Russia could send missiles closer to West, Putin says

Samia Nakhoul and Guy Faulconbridge |

Vladimir Putin says allowing Ukraine to strike Russia with more powerful weapons is  an escalation.
Vladimir Putin says allowing Ukraine to strike Russia with more powerful weapons is an escalation.

Russian President Vladimir Putin says he could deploy conventional missiles within striking distance of the United States and its European allies if they allowed Ukraine to strike deeper into Russia with long-range Western weapons.

Putin, in his first face-to-face meeting with senior editors of international news agencies since the war in Ukraine began, on Wednesday said the West was wrong to assume Russia would never use nuclear weapons, and said the Kremlin’s nuclear doctrine should not be taken lightly.

When asked about NATO chief Jens Stoltenberg’s calls to allow Ukraine to use Western weapons to strike Russian territory, Putin differentiated between different missiles but warned allowing Kyiv to strike Russia with ever more powerful weapons was a serious escalation that was drawing the West towards a war with Russia.

Russia’s response, the 71-year-old Kremlin chief said, would be to shoot down the Western missiles, and specifically mentioned US ATACMS, and British and French missile systems.

Ukrainian troops on the Donetsk front line
Soldiers fire a 120mm mortar towards Russian positions on the front line at an undisclosed location. (EPA PHOTO)

Putin also said Moscow was considering deploying similar high-technology, long-range missiles close enough to strike the states that allowed Ukraine to strike Russian territory with such missiles.

“If we see that these countries are being drawn into a war against the Russian Federation, then we reserve the right to act in the same way. In general, this is a path to very serious problems,” Putin said.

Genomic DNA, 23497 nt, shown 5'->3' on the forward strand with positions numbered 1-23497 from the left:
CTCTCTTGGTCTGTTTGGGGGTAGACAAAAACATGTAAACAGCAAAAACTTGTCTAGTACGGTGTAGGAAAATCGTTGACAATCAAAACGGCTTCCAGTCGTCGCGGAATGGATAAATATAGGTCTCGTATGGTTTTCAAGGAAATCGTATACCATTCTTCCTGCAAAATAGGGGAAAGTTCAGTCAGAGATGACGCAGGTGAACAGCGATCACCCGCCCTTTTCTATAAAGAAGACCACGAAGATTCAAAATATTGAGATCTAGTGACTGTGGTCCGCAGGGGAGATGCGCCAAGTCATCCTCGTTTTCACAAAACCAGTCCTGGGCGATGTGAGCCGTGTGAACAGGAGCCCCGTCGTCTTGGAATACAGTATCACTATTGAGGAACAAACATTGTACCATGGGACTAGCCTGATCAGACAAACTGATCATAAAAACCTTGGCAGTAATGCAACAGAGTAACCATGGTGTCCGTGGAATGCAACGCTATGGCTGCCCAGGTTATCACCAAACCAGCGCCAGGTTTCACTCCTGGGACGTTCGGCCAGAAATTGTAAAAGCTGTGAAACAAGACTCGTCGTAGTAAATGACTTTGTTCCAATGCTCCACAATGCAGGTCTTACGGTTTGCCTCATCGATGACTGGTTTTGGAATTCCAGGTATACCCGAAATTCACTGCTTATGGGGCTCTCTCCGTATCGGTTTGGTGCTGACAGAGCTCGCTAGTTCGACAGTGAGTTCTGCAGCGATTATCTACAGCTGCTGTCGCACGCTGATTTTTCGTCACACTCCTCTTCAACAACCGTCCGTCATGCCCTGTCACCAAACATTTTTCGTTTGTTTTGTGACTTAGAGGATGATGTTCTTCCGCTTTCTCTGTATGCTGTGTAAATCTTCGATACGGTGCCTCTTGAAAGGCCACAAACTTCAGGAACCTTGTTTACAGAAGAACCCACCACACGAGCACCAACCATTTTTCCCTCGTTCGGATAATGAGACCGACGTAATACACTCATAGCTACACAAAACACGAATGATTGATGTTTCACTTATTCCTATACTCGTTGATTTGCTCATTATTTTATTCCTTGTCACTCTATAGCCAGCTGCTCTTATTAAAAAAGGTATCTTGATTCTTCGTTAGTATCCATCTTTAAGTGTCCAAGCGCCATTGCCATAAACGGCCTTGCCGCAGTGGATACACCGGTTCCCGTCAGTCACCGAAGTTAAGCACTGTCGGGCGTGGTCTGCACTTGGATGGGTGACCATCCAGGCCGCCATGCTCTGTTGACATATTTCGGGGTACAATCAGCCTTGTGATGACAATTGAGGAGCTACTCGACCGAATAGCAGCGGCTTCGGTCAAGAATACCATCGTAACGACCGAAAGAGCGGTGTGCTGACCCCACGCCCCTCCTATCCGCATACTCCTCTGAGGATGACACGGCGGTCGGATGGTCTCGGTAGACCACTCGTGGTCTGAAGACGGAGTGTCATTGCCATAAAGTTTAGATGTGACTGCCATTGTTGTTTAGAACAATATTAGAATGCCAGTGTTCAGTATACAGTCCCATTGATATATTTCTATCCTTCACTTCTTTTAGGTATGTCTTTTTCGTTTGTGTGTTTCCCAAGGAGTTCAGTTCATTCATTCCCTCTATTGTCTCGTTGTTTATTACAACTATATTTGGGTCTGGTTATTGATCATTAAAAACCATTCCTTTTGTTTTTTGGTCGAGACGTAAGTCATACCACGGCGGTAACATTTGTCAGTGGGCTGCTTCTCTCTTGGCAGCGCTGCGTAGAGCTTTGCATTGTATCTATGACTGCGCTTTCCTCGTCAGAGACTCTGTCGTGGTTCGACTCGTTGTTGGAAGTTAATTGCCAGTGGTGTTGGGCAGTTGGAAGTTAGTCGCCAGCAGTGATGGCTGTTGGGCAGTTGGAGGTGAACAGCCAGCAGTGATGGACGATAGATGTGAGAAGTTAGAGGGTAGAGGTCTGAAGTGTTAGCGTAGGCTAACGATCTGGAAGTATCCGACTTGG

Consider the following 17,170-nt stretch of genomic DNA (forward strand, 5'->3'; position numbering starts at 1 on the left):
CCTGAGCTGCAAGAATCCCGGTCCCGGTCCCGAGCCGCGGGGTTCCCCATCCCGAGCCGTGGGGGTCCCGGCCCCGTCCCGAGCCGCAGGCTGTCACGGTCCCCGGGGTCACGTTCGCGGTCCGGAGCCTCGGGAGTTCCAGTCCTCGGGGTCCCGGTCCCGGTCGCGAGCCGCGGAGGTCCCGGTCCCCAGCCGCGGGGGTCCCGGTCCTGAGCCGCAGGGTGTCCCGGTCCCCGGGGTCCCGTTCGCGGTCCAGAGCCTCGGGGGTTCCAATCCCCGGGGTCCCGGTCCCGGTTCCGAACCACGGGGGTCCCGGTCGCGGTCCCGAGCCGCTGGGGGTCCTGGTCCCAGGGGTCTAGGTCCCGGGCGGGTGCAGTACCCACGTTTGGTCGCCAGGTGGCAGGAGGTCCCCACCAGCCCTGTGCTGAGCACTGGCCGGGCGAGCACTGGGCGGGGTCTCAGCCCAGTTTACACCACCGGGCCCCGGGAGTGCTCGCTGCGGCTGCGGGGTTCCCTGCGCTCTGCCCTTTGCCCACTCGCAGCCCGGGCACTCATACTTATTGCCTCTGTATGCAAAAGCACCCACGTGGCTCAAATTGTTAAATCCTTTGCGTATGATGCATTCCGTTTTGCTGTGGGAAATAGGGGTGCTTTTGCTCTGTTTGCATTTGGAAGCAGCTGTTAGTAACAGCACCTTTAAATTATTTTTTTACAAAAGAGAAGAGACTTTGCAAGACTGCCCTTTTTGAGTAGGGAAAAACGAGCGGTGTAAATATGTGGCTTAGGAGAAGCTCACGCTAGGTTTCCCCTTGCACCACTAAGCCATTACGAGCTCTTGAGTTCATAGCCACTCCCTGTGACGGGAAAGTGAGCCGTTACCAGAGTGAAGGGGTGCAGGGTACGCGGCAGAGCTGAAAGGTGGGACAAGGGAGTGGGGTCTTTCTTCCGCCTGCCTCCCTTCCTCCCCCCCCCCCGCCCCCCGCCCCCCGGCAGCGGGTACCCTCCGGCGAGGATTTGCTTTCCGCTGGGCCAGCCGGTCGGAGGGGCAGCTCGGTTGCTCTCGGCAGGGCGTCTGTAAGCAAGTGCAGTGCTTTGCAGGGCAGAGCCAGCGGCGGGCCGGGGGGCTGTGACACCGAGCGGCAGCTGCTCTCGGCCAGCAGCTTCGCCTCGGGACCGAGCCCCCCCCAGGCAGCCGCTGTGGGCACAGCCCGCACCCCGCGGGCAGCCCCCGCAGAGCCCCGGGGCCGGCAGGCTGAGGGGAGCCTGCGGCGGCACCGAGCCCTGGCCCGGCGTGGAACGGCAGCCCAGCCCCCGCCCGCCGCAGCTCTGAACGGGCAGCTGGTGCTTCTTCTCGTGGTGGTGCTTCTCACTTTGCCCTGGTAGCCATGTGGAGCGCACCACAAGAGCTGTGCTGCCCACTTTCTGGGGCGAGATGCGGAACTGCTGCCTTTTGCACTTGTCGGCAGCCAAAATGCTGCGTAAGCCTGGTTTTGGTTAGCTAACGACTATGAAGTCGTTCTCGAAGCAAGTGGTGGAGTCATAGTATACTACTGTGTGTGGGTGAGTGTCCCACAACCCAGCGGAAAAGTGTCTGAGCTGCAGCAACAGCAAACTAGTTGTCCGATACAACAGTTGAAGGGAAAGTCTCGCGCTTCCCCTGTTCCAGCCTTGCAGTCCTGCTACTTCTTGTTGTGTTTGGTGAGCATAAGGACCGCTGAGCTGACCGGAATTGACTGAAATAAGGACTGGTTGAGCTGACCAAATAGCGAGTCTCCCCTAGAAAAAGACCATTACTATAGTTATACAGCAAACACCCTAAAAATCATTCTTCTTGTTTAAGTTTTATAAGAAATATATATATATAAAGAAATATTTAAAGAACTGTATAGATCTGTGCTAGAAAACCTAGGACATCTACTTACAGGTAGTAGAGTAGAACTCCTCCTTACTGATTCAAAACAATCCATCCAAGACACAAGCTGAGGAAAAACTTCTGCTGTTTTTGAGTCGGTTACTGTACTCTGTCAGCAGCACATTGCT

He spoke to journalists for more than three hours at the newly built 81-floor Gazprom tower ahead of the annual St. Petersburg International Economic Forum.

Putin did not give specifics of where he was considering delivering such missiles.

Russia’s full-scale invasion of Ukraine in 2022 touched off the worst breakdown in relations between Russia and the West since the 1962 Cuban Missile Crisis and the Kremlin has repeatedly warned the risk of a global war is rising.

US President Joe Biden authorised Kyiv to launch some US-supplied weapons at military targets inside Russia. Washington still prohibits Kyiv from striking Russia with ATACMS, which have a range of up to 300km, and other long-range US-supplied weapons.

British Foreign Secretary David Cameron, during a visit to Kyiv on May 3, told Reuters Ukraine had a right to use the weapons provided by Britain to strike targets inside Russia, and it was up to Kyiv whether to do so.

More than two years into the deadliest land war in Europe since World War II, Putin is increasingly talking of the risk of a global conflict as the West grapples with what to do about the advance of Russian troops in Ukraine.

When asked about the risk of nuclear war, Putin said Russia’s nuclear doctrine allowed the use of such weapons.

“For some reason, the West believes that Russia will never use it,” Putin said when asked by Reuters about the risk of nuclear escalation over Ukraine during more than three hours of questioning.

“We have a nuclear doctrine, look what it says. If someone’s actions threaten our sovereignty and territorial integrity, we consider it possible for us to use all means at our disposal. This should not be taken lightly, superficially.”

Russia’s published 2020 nuclear doctrine sets out the conditions under which a Russian president would consider using a nuclear weapon: broadly as a response to an attack using nuclear or other weapons of mass destruction, or to the use of conventional weapons against Russia “when the very existence of the state is put under threat.”

Putin dismissed Western assertions that Russia has employed nuclear sabre rattling and pointed out the US was the only country to have used nuclear weapons in war – attacking the Japanese cities of Hiroshima and Nagasaki in 1945.

Reuters